The notion that Christians view their long-term salvation in an alliance with Shia is also absurd—or, for that matter, with the Sunnis. Communal politics is about shifting alliances and interests, not about ganging up on a single community. As ludicrous is the assumption that Aoun influences most Christians in making such choices. Maronites in particular are divided over the fundamental challenges of Lebanese political life, so that prospects for a consensus over a three-way division of parliament seem remote.

But if Christians aren’t willing to see their parliamentary representation cut down in a three-way scheme, some might respond, why would they go along with Taif, which mandates the abolition of sectarian quotas entirely? That’s not an easy question to answer, but Taif has two things going for it: First, it outlines the creation of a Senate, in which the 50-50 communal ratio is preserved, reassuring the Christians; and second, the deconfessionalization of parliament would apply to all communities, meaning Christians would be part of a larger process that offers advantages and disadvantages to all.

In other words, officializing a three-way communal split in parliament introduces rigidity into the system: Christians could never aspire to more than a third of seats, and may find themselves hopelessly outvoted if Sunnis and Shia unite. In contrast, Taif has a sectarian safety net, through a Senate, while imposing no caps on communal representation. And it is not a momentary pastime, the product of a short-term interpretation of political circumstances today as defined by Nasrallah and Aoun.

What of the argument that if Hezbollah controls the state and the army, any plan to place the party’s weapons under the authority of the state and army becomes meaningless? In fact, the state and army are houses of many mansions, mirroring the impossible complexities and contradictions of Lebanese society. It would be hubris on the part of Hezbollah to assume that it could put an indefinite lock on state institutions, especially on an army that has substantial numbers of Sunnis in its ranks. If the party were to accept any measure of state control over its weapons, this would be a valuable wedge to exploit.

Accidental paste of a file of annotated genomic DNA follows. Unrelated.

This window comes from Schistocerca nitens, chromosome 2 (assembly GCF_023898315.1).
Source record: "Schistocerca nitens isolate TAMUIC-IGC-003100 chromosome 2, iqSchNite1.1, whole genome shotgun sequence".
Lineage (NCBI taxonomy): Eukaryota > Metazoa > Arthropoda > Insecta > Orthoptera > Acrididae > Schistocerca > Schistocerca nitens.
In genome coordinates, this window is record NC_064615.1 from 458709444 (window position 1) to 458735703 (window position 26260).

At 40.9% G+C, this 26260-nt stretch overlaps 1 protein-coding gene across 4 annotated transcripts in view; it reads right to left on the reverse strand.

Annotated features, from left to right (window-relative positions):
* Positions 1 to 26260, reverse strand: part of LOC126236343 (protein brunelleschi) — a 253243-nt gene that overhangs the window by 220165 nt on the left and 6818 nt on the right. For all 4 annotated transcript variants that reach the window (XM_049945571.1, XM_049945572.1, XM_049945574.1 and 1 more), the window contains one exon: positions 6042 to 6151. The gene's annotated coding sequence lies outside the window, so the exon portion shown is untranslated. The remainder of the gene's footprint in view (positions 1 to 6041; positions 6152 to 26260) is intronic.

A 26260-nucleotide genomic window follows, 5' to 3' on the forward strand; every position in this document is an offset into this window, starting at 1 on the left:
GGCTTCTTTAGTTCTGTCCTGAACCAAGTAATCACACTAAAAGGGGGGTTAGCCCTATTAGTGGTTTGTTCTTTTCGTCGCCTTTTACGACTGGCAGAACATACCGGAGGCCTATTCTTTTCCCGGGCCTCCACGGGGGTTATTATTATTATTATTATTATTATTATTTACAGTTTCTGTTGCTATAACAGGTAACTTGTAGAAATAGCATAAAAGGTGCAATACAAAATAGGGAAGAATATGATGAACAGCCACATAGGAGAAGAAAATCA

March 14 should direct an arms-versus-expanded-political-representation proposition at Shia in general, not just at Hezbollah. This may seem unimportant, even counterproductive, since Hezbollah remains so influential among its coreligionists. However, it is necessary to underline that, ultimately, any negotiations over reform should transcend specific politicians and organizations, and aim toward a broader social contract within and between communities. There is no reason to restrict participation in a national reform project to the major representatives of the communities.

We shouldn’t expect breakthroughs when it comes to Hezbollah’s arms. But March 14 must reaffirm the importance of Taif as the framework for any future negotiations over power-sharing. If that means tying Taif into a debate over weapons, all the better. Nasrallah and Aoun are trying to run away from Taif. We mustn’t let them.